Krokodil was a satirical magazine published in the Soviet Union. Founded in 1922, it was first published as a supplement for Rabochaia gazeta. In 2001-2004 the title Krokodil was changed to Novyi Krokodil, but in 2005 the old title was back. Published continuously until 2008, Krokodil was at one time the most popular newspaper for humorous stories and satire, with a circulation reaching 6.5 million copies. Krokodil lampooned religion, alcoholism, foreign political figures and events. It ridiculed bureaucracy and excessive centralized control. The caricatures found in Krokodil can be studied as a gauge of the 'correct party line' of the time. During the height of the Cold War, cartoons criticizing Uncle Sam, Pentagon, Western colonialism and German militarism were common in the pages of Krokodil.
An artist’s book is a work of art that takes the form of a book. But what does that mean? And what counts as a book, anyway? Is it a bunch of pages that have been bound together, or is there more to it than that?
These are the kinds of questions that artists’ books try to answer. They play with both the form and the function of books as objects, encouraging onlookers to question traditional conceptualizations of “books.” They are usually handmade, often unique, and all different from one another. Because most artist’s books are hand-made and only crafted in small, limited runs, they offer artists a special opportunity to create books that are intensely personal.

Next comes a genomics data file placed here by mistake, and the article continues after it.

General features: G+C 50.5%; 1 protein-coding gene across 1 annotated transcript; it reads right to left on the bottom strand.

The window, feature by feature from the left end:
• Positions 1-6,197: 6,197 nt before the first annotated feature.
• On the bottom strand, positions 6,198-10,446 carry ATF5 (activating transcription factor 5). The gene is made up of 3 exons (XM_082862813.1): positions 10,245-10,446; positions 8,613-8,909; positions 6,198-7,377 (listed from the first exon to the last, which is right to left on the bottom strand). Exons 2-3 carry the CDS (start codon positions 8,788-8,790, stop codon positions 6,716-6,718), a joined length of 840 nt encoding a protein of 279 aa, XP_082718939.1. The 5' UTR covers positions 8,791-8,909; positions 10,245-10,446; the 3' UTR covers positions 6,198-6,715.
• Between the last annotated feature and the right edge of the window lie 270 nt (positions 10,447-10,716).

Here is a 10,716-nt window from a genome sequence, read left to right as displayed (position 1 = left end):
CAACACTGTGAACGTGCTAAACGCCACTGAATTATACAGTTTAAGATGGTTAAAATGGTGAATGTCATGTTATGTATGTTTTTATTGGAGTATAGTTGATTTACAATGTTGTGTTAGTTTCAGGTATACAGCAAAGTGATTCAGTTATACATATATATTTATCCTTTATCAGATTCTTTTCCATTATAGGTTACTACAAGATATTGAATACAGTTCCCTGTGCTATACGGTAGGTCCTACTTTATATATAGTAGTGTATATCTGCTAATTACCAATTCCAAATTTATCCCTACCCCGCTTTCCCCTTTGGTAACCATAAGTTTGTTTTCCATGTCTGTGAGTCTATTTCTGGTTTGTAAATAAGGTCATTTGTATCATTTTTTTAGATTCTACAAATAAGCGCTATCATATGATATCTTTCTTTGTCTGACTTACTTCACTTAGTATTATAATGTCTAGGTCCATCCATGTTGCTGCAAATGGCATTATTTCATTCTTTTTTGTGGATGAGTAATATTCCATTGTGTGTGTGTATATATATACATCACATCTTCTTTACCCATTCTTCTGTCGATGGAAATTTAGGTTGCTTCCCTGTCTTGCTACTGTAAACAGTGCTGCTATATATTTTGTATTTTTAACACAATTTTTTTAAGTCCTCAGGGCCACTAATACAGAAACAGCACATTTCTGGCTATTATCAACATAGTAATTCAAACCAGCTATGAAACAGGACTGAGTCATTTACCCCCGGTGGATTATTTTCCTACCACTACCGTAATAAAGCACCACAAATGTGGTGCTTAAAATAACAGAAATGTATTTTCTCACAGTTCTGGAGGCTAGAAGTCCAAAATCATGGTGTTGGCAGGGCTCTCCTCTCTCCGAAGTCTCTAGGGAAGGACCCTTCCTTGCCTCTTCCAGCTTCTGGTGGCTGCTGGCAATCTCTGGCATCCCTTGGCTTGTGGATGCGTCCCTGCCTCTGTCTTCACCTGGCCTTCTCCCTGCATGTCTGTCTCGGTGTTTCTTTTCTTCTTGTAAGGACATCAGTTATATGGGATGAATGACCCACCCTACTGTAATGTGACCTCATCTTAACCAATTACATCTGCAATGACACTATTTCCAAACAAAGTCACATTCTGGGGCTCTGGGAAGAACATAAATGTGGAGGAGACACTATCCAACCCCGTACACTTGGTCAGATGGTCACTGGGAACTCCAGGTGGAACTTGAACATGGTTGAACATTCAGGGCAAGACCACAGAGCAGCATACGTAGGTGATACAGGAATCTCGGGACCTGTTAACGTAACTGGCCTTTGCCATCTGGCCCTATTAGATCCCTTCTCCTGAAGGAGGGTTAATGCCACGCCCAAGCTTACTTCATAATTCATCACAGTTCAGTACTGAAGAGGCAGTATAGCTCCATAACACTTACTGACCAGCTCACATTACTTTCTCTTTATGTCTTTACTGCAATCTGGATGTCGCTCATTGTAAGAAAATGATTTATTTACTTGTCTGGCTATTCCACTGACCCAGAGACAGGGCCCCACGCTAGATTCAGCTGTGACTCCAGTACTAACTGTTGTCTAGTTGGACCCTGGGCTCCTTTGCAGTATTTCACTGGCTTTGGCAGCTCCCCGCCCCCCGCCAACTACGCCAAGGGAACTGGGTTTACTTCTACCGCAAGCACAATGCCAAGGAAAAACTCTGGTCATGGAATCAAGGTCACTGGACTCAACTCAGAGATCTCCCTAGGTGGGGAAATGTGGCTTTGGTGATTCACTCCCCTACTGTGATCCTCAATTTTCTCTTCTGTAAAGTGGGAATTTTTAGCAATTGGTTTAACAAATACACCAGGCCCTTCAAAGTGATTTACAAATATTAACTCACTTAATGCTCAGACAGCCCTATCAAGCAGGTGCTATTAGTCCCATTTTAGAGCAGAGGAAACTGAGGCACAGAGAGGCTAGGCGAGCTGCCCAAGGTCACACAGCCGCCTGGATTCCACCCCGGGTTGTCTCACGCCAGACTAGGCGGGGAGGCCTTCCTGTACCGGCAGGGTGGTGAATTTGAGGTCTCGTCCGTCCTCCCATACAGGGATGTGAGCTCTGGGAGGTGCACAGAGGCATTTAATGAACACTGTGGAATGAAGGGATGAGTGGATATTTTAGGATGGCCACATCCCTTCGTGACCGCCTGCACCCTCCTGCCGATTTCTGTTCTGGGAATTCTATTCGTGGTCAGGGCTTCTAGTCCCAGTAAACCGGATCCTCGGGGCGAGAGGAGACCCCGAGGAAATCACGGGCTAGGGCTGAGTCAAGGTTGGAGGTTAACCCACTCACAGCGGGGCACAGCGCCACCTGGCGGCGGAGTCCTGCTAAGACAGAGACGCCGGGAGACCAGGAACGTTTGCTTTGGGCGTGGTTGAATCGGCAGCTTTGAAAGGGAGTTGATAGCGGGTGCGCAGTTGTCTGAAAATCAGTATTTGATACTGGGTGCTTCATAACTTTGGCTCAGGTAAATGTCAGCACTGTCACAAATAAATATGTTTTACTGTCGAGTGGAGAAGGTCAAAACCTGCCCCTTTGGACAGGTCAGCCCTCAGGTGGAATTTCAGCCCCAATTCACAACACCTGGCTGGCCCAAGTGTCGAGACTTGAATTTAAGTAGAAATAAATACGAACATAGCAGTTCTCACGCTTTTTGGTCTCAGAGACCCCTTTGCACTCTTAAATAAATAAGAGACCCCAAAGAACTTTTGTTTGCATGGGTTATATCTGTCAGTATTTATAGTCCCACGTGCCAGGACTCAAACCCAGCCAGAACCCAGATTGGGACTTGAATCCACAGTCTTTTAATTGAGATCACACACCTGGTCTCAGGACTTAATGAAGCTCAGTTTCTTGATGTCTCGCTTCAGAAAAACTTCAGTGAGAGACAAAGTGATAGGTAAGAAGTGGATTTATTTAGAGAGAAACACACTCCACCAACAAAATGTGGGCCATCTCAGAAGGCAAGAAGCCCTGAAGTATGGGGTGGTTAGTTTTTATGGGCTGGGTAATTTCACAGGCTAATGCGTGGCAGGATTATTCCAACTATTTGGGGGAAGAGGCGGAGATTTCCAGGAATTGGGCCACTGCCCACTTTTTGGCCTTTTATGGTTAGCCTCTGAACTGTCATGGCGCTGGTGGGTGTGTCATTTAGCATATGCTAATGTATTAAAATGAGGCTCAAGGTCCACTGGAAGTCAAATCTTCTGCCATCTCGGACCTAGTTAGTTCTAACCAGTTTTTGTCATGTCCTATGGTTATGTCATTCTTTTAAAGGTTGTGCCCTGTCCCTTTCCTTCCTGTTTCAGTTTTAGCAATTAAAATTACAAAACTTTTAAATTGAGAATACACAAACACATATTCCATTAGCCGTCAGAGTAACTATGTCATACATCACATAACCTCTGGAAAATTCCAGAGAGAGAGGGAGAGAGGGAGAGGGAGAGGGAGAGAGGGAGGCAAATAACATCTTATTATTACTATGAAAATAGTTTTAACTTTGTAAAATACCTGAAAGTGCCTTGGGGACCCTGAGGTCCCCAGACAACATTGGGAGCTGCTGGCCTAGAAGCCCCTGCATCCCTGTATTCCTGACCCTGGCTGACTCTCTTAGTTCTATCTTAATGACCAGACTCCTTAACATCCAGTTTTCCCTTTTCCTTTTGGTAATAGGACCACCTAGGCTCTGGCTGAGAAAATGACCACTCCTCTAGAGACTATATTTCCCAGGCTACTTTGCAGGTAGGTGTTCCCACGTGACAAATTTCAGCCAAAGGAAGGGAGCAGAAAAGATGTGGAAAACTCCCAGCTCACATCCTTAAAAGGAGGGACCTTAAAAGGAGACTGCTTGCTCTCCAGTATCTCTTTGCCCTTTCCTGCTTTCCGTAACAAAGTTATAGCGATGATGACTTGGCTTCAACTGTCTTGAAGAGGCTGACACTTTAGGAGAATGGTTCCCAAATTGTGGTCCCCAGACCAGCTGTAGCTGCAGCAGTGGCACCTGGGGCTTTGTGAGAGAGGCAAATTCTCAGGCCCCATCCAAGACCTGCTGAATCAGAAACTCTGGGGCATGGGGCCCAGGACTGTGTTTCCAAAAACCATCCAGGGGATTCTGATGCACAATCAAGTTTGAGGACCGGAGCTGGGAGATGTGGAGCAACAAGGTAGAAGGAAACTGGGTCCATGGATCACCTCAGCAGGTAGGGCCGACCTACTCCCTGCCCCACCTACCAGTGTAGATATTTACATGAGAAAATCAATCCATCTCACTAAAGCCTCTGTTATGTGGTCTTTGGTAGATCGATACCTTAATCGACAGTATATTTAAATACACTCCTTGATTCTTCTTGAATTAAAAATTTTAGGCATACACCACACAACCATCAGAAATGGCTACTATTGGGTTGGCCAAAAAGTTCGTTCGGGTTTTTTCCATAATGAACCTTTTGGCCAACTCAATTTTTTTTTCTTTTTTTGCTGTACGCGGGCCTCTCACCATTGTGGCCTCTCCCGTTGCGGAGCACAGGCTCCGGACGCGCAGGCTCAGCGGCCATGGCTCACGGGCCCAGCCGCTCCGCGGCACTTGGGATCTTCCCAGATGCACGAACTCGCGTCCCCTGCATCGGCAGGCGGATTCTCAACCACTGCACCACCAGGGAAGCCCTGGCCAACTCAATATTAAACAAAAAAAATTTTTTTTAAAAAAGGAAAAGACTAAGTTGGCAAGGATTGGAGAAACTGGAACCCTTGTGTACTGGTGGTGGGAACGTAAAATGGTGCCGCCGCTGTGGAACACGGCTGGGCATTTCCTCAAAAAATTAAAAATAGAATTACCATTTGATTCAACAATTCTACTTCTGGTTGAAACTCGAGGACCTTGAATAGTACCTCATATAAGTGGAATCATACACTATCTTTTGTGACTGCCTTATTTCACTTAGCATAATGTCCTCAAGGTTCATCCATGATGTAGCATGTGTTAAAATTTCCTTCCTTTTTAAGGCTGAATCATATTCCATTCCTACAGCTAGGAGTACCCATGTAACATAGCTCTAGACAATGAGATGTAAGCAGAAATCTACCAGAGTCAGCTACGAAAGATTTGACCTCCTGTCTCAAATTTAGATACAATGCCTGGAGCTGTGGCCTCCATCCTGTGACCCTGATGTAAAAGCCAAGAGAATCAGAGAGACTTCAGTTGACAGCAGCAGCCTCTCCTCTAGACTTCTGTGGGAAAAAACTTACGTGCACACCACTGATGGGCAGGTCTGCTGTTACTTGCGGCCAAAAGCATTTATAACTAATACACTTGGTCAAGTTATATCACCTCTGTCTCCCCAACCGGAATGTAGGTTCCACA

All of the books featured in this exhibit are part of Miami University’s Walter Havighurst Special Collections. The materials on display reflect a concentrated effort to build a diverse, provocative collection that will challenge students to reconsider their notion of “books” while also paying tribute to the creativity and innovation of book artists across the globe.
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